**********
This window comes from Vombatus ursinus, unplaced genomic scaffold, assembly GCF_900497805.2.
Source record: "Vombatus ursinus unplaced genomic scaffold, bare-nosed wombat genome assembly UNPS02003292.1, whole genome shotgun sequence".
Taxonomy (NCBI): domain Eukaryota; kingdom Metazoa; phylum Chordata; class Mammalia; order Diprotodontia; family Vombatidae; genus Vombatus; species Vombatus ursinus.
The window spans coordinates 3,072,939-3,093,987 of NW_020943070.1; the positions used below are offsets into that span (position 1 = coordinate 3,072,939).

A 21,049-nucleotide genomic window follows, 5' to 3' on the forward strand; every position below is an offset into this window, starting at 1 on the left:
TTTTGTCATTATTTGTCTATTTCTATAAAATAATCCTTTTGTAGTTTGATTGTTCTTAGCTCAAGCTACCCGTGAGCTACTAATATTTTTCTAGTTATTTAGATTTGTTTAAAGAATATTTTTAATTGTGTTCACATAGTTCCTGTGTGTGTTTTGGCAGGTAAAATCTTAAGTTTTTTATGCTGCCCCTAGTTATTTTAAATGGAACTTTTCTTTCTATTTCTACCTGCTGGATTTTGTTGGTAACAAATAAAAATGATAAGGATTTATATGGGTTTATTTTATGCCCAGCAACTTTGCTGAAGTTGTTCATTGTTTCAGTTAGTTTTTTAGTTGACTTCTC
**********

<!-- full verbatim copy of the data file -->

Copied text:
This window comes from Vombatus ursinus, unplaced genomic scaffold, assembly GCF_900497805.2.
Source record: "Vombatus ursinus unplaced genomic scaffold, bare-nosed wombat genome assembly UNPS02003292.1, whole genome shotgun sequence".
Taxonomy (NCBI): domain Eukaryota; kingdom Metazoa; phylum Chordata; class Mammalia; order Diprotodontia; family Vombatidae; genus Vombatus; species Vombatus ursinus.
The window spans coordinates 3,072,939-3,093,987 of NW_020943070.1; the positions used below are offsets into that span (position 1 = coordinate 3,072,939).

A 21,049-nucleotide genomic window follows, 5' to 3' on the forward strand; every position below is an offset into this window, starting at 1 on the left:
TTTTGTCATTATTTGTCTATTTCTATAAAATAATCCTTTTGTAGTTTGATTGTTCTTAGCTCAAGCTACCCGTGAGCTACTAATATTTTTCTAGTTATTTAGATTTGTTTAAAGAATATTTTTAATTGTGTTCACATAGTTCCTGTGTGTGTTTTGGCAGGTAAAATCTTAAGTTTTTTATGCTGCCCCTAGTTATTTTAAATGGAACTTTTCTTTCTATTTCTACCTGCTGGATTTTGTTGGTAACAAATAAAAATGATAAGGATTTATATGGGTTTATTTTATGCCCAGCAACTTTGCTGAAGTTGTTCATTGTTTCAGTTAGTTTTTTAGTTGACTTCTC